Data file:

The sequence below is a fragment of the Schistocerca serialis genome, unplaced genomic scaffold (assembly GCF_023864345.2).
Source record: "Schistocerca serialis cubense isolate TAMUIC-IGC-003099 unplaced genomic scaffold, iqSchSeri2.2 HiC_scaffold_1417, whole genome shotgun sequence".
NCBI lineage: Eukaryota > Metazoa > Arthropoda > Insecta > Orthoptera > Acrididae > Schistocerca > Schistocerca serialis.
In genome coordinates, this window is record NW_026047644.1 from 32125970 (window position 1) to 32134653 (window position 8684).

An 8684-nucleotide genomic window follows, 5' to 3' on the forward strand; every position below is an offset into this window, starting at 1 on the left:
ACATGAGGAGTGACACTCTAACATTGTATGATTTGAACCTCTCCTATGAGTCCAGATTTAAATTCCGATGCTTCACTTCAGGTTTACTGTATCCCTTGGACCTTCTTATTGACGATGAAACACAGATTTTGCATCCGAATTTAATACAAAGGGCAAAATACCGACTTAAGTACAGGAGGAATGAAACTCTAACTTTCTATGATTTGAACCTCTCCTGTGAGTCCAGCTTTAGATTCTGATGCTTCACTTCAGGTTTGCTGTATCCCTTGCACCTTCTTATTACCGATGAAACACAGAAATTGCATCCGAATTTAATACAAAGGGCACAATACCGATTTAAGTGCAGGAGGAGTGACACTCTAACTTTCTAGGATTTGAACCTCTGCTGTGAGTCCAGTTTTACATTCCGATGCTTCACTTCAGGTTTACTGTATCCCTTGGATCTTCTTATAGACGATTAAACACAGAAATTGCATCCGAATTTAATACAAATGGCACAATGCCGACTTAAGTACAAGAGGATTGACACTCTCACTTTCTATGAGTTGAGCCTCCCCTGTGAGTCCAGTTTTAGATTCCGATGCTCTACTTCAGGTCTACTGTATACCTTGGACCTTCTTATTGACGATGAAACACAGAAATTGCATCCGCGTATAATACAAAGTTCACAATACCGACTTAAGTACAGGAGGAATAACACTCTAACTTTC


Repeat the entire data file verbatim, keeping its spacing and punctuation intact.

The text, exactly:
The sequence below is a fragment of the Schistocerca serialis genome, unplaced genomic scaffold (assembly GCF_023864345.2).
Source record: "Schistocerca serialis cubense isolate TAMUIC-IGC-003099 unplaced genomic scaffold, iqSchSeri2.2 HiC_scaffold_1417, whole genome shotgun sequence".
NCBI lineage: Eukaryota > Metazoa > Arthropoda > Insecta > Orthoptera > Acrididae > Schistocerca > Schistocerca serialis.
In genome coordinates, this window is record NW_026047644.1 from 32125970 (window position 1) to 32134653 (window position 8684).

An 8684-nucleotide genomic window follows, 5' to 3' on the forward strand; every position below is an offset into this window, starting at 1 on the left:
ACATGAGGAGTGACACTCTAACATTGTATGATTTGAACCTCTCCTATGAGTCCAGATTTAAATTCCGATGCTTCACTTCAGGTTTACTGTATCCCTTGGACCTTCTTATTGACGATGAAACACAGATTTTGCATCCGAATTTAATACAAAGGGCAAAATACCGACTTAAGTACAGGAGGAATGAAACTCTAACTTTCTATGATTTGAACCTCTCCTGTGAGTCCAGCTTTAGATTCTGATGCTTCACTTCAGGTTTGCTGTATCCCTTGCACCTTCTTATTACCGATGAAACACAGAAATTGCATCCGAATTTAATACAAAGGGCACAATACCGATTTAAGTGCAGGAGGAGTGACACTCTAACTTTCTAGGATTTGAACCTCTGCTGTGAGTCCAGTTTTACATTCCGATGCTTCACTTCAGGTTTACTGTATCCCTTGGATCTTCTTATAGACGATTAAACACAGAAATTGCATCCGAATTTAATACAAATGGCACAATGCCGACTTAAGTACAAGAGGATTGACACTCTCACTTTCTATGAGTTGAGCCTCCCCTGTGAGTCCAGTTTTAGATTCCGATGCTCTACTTCAGGTCTACTGTATACCTTGGACCTTCTTATTGACGATGAAACACAGAAATTGCATCCGCGTATAATACAAAGTTCACAATACCGACTTAAGTACAGGAGGAATAACACTCTAACTTTC